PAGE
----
Stay updated with our newsletter
What amperage is your camper?
It’s important to know that because you don’t want to plug your RV into 15 amp power. That would not be good. Your camper is most likely either 30 amp or 50 amp because those are the standard amperages all campers come in. So, how do you know which one it is? Here are a few ways.
Like other things in life, there are two types of electrical outlets: 50 amp and 30 amp. Have you ever wondered what the difference is? If so, you're in the right place!
The number of amps coming into your RV is important to know because certain appliances and devices require a certain number of amps to run correctly.
For instance, if you have an air conditioner that requires 15 amps to run, but your electrical outlet at a campground is only providing 10 amps, your air conditioner will not run correctly.
Campers and RV's can be either 30 or 50 amp. They use different plugs but the same wires. To determine if your camper is a 30 or 50 amp, check the electrical box for a tripped breaker that looks similar to a common house breaker.
If your camper is not 30 or 50 amps, it may be a "small" camper that is only 20 amps, which means you will need to use an adapter to connect to both 20 and 30 amp power sources.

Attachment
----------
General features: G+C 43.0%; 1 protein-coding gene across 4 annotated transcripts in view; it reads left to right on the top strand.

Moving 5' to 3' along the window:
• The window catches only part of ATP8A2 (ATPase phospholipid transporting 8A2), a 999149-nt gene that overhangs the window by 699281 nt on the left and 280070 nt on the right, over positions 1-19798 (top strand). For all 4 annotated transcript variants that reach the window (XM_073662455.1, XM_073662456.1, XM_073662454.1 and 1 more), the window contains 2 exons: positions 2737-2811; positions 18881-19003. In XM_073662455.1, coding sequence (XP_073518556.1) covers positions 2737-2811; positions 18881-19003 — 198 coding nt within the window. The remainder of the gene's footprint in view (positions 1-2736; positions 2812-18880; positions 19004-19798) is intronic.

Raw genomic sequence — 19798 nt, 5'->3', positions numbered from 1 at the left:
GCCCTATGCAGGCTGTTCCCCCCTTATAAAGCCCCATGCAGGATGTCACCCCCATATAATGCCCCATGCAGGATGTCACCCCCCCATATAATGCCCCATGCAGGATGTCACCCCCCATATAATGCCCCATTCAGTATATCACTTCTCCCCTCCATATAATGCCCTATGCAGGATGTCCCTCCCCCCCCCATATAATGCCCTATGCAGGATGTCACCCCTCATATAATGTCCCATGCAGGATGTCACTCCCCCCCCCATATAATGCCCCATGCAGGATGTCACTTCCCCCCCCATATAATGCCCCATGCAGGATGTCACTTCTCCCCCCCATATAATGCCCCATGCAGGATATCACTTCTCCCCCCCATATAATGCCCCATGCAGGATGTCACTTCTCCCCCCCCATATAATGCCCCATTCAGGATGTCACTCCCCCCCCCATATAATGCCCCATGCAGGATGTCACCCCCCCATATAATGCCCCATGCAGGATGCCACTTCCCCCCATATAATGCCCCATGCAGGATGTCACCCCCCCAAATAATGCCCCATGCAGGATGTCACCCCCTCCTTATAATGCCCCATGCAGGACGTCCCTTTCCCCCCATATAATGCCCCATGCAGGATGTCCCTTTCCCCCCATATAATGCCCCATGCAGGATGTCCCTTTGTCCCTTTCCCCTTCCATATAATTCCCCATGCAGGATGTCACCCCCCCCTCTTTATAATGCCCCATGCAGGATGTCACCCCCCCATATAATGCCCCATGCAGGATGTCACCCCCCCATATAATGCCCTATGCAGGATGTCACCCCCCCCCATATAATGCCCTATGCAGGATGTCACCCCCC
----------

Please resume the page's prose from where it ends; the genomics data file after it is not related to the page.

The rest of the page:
Amps measure how much electricity flows through a circuit at one time. The more amps you have the more electricity flows at once. Electricity is measured in watts, so if you have 10 amps flowing through a 120-volt circuit, you are using 1200 watts of power. If that same amperage is flowing through a 240-volt circuit, you are using 2400 watts of power (10 x 240 = 2400).
Hopefully, this has answered any questions you might have had about what a 50 amp camper hookup looks like. And it should also help you better understand why and how campers are rated as 30 amp or 50 amp hookups. If not, please feel free to get in touch with additional questions. I’m happy to help.
This is one of those things people don’t know much about. When it comes to campers, 50 amp power is typically the standard for wilderness and off-grid living. However, a lot of campers such as the well-known Coleman are still made with 30 amps. It all comes down to the size of the draw on your camper. Do you have a large outdoor kitchen or do you have many lights in your camper? If so, you’re more likely to need 50 amp power. But if you’re simply using it for sleeping, a 30 amp system will do just fine.